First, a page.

Best Buy president/COO Brian Dunn has assumed the mantle of CEO from Brad Anderson, who will retire in June.
No decision to fill Dunn’s prior positions has been made.
Anderson, who led the company during a spectacular growth cycle, will also relinquish his role as vice chairman. He said in a statement that the “timing for my retirement is consistent with my personal goals and in accordance with our succession plan.”
He added, “I’ve always wanted to leave the organization at the right interlude, when I saw a new leader ready to take the organization to a new level, higher than I could take it myself,” Anderson, 59, continued. “Based on his readiness and the journey we’re about to begin, I’ve concluded that this is the right time for my story as CEO naturally to end, and Brian’s story to begin.”
During his three years as president, Dunn, 48, “drove the company’s domestic business to new highs” in terms of market share, employee retention, vendor relationships and customer-satisfaction scores, the company said.
Dunn joined Best Buy as a store associate in 1985, became a store manager in 1989, and a Minnesota district manager one year later. By 2000 he was senior VP of Best Buy’s East Coast operations, and was named president of retail North America in 2004.
In a statement, Best Buy founder and chairman Dick Schulze said, “Brian has demonstrated a rare ability to connect with people and inspire them to work together to accomplish extraordinary things. We’re pleased and excited that Brian has accepted this new role and will be leading our company through future challenges and toward new and exciting opportunities ahead.”
Dunn said in a statement that he is “honored and excited to lead the next chapter in this company’s amazing story.” Thanks to the foundation laid by Anderson, “Best Buy has earned the opportunity to play a unique role in the lives of people – helping them unlock the promise of technology. We … believe the value we can bring to people is timeless and universal, applicable literally around the world.”
Anderson joined the company as a stereo salesman 30 years ago and would become its second CEO after Schulze, a post he has held for seven years. During his tenure annual revenue more than doubled to $40 billion and the store count increased from some 600 locations to nearly 3,900 stores in 13 countries.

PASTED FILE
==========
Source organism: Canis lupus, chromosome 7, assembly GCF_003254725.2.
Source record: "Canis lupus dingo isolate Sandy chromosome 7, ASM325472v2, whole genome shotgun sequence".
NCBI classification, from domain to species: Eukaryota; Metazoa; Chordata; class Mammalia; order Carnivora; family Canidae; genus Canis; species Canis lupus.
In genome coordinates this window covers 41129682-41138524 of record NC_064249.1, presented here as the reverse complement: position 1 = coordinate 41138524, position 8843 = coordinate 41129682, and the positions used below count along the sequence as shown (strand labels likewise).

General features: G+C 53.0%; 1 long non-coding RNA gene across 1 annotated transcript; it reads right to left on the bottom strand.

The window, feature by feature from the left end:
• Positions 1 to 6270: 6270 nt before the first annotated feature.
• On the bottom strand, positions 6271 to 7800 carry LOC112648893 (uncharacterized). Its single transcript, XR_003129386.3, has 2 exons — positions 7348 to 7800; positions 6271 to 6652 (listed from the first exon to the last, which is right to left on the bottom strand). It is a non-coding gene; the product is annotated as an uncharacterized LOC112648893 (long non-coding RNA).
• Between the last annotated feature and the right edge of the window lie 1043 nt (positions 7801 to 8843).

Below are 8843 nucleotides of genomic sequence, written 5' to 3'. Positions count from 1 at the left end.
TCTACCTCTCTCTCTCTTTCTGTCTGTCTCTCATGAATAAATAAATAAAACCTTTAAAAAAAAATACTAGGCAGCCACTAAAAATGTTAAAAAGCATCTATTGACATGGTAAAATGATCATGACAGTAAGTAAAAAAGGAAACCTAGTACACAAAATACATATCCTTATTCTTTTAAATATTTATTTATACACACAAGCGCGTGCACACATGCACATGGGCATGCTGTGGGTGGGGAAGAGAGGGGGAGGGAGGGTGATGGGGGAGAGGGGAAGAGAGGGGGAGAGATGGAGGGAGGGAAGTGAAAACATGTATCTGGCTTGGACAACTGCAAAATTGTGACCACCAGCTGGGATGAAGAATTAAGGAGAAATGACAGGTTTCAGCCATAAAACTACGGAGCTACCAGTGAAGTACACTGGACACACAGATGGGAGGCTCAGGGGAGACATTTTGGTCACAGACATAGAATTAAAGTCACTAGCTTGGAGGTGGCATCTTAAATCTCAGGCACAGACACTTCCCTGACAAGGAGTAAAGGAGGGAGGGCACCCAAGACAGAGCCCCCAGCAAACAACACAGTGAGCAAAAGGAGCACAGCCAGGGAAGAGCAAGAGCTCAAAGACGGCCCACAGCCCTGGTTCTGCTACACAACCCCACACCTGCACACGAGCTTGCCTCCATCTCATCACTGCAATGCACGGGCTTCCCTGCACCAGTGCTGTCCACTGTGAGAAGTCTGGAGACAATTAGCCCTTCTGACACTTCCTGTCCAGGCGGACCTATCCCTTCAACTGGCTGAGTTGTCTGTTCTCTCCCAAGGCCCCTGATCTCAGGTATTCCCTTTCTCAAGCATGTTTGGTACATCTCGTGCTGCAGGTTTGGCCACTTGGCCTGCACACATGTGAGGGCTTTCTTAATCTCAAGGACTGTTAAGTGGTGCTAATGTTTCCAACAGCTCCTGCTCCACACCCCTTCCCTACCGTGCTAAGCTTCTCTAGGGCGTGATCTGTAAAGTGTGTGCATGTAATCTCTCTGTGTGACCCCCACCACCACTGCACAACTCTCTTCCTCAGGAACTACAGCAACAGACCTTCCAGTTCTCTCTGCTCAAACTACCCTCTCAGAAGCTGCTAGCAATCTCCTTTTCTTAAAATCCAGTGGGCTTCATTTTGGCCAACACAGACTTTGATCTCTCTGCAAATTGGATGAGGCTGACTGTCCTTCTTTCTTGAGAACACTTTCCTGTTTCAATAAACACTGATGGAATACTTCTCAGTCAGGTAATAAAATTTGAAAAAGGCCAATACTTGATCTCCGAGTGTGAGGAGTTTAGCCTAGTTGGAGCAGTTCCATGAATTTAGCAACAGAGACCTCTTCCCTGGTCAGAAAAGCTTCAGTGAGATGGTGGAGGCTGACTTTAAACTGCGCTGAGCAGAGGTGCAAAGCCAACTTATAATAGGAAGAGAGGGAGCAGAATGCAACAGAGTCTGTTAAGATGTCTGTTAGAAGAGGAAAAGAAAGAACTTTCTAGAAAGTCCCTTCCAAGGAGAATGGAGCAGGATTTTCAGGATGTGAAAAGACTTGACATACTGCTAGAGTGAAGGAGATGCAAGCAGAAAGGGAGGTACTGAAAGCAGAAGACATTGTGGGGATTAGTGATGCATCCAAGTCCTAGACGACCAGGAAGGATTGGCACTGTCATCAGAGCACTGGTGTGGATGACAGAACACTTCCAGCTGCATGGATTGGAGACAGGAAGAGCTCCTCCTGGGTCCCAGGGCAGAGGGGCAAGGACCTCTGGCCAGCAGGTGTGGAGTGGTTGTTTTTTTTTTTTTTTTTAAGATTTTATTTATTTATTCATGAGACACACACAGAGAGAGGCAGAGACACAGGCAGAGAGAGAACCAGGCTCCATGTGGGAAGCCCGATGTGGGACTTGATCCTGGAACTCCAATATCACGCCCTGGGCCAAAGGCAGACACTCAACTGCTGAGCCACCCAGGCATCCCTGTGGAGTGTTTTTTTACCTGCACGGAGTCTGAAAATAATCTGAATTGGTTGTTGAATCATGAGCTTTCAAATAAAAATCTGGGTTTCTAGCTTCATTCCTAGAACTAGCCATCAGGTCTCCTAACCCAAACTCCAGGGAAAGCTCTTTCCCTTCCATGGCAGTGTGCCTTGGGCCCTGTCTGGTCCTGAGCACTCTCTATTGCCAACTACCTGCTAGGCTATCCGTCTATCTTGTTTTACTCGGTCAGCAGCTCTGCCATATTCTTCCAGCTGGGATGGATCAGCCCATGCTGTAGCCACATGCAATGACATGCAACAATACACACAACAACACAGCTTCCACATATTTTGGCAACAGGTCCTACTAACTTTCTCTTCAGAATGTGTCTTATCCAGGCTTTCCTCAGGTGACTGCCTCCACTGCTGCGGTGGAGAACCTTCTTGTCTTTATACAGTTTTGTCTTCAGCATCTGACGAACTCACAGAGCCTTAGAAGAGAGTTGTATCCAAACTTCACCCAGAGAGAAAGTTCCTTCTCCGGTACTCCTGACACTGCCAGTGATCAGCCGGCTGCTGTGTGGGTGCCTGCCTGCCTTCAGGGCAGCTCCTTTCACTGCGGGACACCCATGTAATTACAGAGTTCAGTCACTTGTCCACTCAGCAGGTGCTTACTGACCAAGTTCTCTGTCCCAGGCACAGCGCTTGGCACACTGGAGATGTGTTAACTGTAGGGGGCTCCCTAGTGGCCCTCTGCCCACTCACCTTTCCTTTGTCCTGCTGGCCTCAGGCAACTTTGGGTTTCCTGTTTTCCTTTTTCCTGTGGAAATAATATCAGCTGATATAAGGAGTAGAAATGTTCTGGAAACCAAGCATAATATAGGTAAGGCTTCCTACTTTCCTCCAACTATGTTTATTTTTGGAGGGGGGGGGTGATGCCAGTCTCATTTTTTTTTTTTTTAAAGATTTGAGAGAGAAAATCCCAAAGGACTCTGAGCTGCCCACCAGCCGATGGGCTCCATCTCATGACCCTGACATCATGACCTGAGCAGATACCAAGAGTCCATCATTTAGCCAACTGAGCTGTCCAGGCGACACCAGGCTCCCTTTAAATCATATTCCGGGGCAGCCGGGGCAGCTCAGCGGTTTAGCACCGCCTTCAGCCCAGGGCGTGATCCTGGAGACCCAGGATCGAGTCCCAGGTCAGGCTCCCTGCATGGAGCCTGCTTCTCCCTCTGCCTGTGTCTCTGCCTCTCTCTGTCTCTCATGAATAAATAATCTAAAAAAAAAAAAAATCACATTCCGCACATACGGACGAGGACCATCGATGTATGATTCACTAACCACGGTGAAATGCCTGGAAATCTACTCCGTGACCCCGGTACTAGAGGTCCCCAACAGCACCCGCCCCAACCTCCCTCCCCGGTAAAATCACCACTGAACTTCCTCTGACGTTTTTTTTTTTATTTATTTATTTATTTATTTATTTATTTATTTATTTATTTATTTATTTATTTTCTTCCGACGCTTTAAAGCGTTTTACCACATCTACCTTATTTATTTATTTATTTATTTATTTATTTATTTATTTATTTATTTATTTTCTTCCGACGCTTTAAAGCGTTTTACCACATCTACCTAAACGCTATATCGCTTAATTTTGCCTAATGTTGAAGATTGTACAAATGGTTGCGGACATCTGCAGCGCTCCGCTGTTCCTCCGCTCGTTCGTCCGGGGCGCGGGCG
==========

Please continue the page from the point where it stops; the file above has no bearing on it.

Anderson was also the chief architect of Best Buy’s customer centricity strategy, which the company credits in large measure for its recent success. His controversial decision to make it a cornerstone of the business after Best Buy had already achieved CE supremacy — along with his investments in Geek Squad and Carphone Warehouse — positioned the retailer for continued growth at home and abroad.
Industry observers found the timing of the succession surprising. While acknowledging the truism that “there is never a ‘good time’ for a great CEO to leave,” Goldman Sachs analyst Matthew Fassler said Dunn must now master a new skill set to manage Best Buy’s global growth.
On the positive side, he said in a research note, Circuit City’s decision to liquidate “presents Best Buy with a clearer competitive field… than ever before” and provides a “windfall” for Dunn.
During a conference call held hours after the announcement, Anderson said he wanted to spend more time with his family. He noted that Best Buy had recently offered corporate workers the opportunity to leave the company and said “It’s not a bad time to join them.”
Dunn thanked Anderson for his mentorship, which he jokingly described as his best and worst experience. He acknowledged the “uncharted economic waters ahead,” but said the company “steadfastly believe[s] in the course we charted,” and that the challenging times will create new opportunities for companies that can execute well and stay close to their customers.
Dunn also acknowledged that Best Buy is targeting former Circuit City shoppers, as this period “is all about customer acquisition,” and will continue to deepen its relationship with existing customers over the next five years by offering everything from “the cheapest TV for Aunt Louise” to the most complex home-theater experience.